Red Dragon is currently in the news again. Except for its enormous amount of ambition and its relatively large risk of failure (e.g. Falcon Heavy RUD, a SuperDraco failure on Mars, mixing imperial and metrical units etc.), it seems to be relatively straightforward:
- Stuff Dragon II with enough fuel for re-entry and landing
- Put onto Falcon Heavy
- Aim and shoot
The "aim" part is even supported by NASA free of cost. However, the whole Mission still will cost around 320Million \$. A single Dragon II launch is proposed for 140Million\$ (still quite expensive) - including SpaceX margin. That still leaves 180Million$ for the "Mars part".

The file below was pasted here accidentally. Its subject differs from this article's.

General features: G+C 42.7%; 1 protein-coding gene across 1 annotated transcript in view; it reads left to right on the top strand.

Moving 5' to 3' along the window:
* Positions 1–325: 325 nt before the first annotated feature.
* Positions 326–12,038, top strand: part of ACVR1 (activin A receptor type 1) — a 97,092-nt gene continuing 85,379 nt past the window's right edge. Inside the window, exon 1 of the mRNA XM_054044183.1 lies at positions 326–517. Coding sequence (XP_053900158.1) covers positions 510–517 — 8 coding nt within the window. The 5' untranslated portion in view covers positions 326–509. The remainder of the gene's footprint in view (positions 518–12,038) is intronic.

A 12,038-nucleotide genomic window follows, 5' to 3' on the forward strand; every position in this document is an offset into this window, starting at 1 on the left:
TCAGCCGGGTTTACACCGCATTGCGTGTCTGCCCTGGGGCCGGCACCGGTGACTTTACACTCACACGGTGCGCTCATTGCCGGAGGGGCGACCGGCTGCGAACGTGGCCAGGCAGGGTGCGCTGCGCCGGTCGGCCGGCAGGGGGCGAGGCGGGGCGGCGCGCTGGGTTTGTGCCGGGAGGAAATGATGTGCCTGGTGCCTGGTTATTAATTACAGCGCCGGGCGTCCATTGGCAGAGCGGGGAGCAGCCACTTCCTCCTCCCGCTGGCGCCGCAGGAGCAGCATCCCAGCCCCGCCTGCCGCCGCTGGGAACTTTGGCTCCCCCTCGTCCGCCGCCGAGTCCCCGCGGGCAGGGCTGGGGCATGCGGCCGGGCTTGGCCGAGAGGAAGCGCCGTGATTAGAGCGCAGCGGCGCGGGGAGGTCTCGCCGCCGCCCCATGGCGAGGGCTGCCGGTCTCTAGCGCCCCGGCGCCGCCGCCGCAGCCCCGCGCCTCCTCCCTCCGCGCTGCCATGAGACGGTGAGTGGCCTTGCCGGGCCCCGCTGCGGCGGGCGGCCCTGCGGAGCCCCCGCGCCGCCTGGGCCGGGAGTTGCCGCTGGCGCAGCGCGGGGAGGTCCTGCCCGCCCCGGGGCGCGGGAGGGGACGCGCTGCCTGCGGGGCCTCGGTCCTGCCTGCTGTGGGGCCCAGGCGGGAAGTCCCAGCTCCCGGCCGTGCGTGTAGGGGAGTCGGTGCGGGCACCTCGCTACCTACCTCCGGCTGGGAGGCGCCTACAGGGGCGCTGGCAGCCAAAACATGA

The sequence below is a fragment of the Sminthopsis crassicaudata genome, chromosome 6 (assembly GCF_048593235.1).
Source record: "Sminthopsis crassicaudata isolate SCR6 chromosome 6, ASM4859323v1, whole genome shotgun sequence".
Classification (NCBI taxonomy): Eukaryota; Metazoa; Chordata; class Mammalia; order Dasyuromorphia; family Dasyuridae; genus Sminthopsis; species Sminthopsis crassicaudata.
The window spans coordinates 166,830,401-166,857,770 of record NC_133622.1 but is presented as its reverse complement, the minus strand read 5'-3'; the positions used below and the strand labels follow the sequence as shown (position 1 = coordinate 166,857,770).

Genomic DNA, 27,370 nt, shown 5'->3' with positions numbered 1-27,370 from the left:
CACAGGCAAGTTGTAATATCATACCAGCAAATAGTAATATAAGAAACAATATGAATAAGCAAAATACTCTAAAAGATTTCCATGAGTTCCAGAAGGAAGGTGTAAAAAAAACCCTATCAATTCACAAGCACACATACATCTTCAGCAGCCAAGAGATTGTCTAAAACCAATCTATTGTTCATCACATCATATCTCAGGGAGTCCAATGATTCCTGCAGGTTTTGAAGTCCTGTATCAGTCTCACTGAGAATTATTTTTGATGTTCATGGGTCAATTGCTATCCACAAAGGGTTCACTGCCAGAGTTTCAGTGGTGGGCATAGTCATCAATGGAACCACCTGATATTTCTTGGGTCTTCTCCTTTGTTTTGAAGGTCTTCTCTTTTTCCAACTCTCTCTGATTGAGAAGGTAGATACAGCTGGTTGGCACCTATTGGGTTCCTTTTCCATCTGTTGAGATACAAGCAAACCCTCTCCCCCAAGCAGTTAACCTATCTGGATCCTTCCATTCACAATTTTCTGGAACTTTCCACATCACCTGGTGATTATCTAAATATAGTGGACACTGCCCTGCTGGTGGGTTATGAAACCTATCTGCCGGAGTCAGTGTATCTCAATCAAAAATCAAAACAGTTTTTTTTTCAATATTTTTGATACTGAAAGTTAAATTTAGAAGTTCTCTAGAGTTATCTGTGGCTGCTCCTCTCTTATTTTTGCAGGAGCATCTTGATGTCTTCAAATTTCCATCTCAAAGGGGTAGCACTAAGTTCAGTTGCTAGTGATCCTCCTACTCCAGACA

When SpaceX is going to launch that mission in 2018 and support it until 2020 (next launch), that makes 40Million $ annual budget, or roughly 200 exceptionally qualified engineers. Since SpaceX probably does not pay that many people that well for a single mission:
Where does all that money go?